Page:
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 | By Sister Pam Smith

A woman for all seasons — and all reasons

Our Lady of Guadalupe. Our Lady of Czestochowa. Our Lady of Knock. Our Lady of La Vang. Our Lady of Kibeho. Our Lady of Lourdes. Our Lady of Fatima. The list goes on. The Blessed Mother’s titles, devotions to her and stories of her apparitions span continents. Catholics realize how central the mother of the Lord has been in the story of salvation history.

She links Old and New Testaments, and she is foundational to our doctrine of the Holy Trinity: called by the Father to be mother of the Messiah, intimately linked — by flesh and blood — to the Son, and bonded to the Holy Spirit, whom we call “Lord and giver of life,” in the conception of Jesus and the events of Pentecost, at which she was present.

 When I was in Catholic grade school, we had October rosaries, May altars and processions. Yet, I don’t think that I internalized the importance of Our Lady or her closeness. It wasn’t until I was a young adult — and a frequent visitor to the Philadelphia Museum of Art — that her reality struck me. I found myself transfixed by Henry Ossawa Tanner’s painting The Annunciation

There she was, a simple Hebrew girl, seated on a primitive bed in bare surroundings, staring at a rather undefined being of light (Gabriel) and bowing her head in what seemed like assent. Somehow it hit me: she was young, devout, believed that the Messiah would come, and she was open to God’s invitation. She was full of grace. People sometimes are amused when I say that I have to make another pilgrimage to the museum made famous by Sylvester Stallone and his run up the stone steps in Rocky, but finding my way to the room where Tanner’s artwork is on display always stirs my soul.

The effect is rather like that recounted in a book that the Catholic Book Club at St. Gregory the Great Church recently featured. Entitled The Virgin Mary Across Cultures, it looks at how Costa Rican Catholic and Finnish Orthodox women revere Mary. In the book, author Elina Vuola recounts how even the least catechized and poorest of women find in Mary someone in heaven who understands them. They talk about how they turn to her in every hardship, in pregnancy, in the heartbreak of miscarriage, when their marriages or families or children are in trouble, and in times of civil unrest and injustice. In popular parlance, all of the women Vuola interviewed seem to say “She gets me.” They have a sense that Mary understands the blessings and burdens that women bear.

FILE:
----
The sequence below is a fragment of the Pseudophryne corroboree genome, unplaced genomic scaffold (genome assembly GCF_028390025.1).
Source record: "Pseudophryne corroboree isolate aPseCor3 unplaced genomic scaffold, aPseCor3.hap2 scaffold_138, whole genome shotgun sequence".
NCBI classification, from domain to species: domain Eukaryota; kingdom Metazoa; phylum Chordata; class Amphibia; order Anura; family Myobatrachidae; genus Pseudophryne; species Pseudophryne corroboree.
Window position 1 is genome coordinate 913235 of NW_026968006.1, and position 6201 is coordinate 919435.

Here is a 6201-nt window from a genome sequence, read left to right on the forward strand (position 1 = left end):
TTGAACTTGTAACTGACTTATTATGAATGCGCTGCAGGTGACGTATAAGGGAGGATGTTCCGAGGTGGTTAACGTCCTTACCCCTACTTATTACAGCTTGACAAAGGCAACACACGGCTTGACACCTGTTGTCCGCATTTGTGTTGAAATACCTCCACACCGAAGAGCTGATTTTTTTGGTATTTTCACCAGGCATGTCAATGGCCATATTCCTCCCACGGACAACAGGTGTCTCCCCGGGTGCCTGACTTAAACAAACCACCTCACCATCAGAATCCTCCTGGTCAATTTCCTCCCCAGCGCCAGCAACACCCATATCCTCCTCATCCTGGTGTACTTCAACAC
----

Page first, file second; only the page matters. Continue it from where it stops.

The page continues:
But that isn’t all. I have seen over time how many clergy — bishops, priests, deacons — have a special devotion to Mary. And of course laity do. From the imparting of Mary to the care of St. John and her identification as “mother” to him, the Church has seen her as the mother of the faithful, the mother of the Church. We invite and invoke her. She is the special friend in heaven who has, as biblical scholar and convert Jeff Cavins has pointed out, the influence classically understood to be held by one who is the Queen Mother.

Every culture represents her in its own image and likeness. An anonymous Polish painting depicts a fair-haired, light-skinned Mary hanging clothes. In Mexico she looks not like a Spaniard but like one of the native peoples. In Vietnam, she is east Asian. In Rwanda, her skin is dark brown. There are Choctaw and Navajo madonnas who look Native American. She is mother of every class and every race — sometimes adorned with brocade and jewels and crowns, sometimes wrapped in less than elegant garb and sitting in a barely decorated room or cuddling an infant protectively as the “Madonna of the Streets.”

The familiar Litany of Loreto hails her in elegant titles: Mystical Rose, Tower of Ivory, House of Gold, Queen of All Saints — surpassingly glorious. But it also calls upon her as Health of the Sick, Refuge of Sinners, Comfort of the Afflicted, Help of Christians, Queen of Peace — the one to whom the most desperate of people can turn. 

Belief in the importance of Mary in our lives is very basic. She is the biblical figure present at the conception of Jesus, and she is there amid his burst into ministry, at his crucifixion and following his resurrection; she is in the upper room with the Apostles. Our credal statement of belief in the communion of saints points to our close relationship not only with living members of the community of faith but also with those who have gone to God.

The Council of Ephesus in 431 A.D. declared the validity of calling her Theotokos, the God-bearer, Mother of God. There obviously was significant popular devotion to her, because historical accounts of that council speak of parades and demonstrations in the streets that led to that declaration. She lived in time, but we also are assured that she lives beyond time — a mystical universal figure who continues to care for us.

Not surprisingly, a number of events will take place all around the diocese in May. One of them, hosted at Mepkin Abbey, will be the performance on May 7 of Mary, an Oratorio, composed by Cormac O’Duffy. He is the music director at St. Theresa the Little Flower Church in Summerville and has performed, composed and conducted internationally. I expect this oratorio to be as moving as Tanner’s painting in Philadelphia. It will be another example of the universality of the Mother of God: she appeals to an Irishman now living in South Carolina just as she appealed to Tanner, the African American son of a Protestant minister.

Music, sculptures, paintings, literary works, prayers — all of these reflect admiration of Mary. Whether these icons of love end up being masterpieces or are as simple as my Grandma Smith’s glow-in-the-dark rosaries, they testify to how much an unassuming Hebrew girl has meant to all people for millennia.

Sister Pamela Smith, SSCM, Ph.D., is the diocesan director of Ecumenical and Interreligious Affairs. Email her at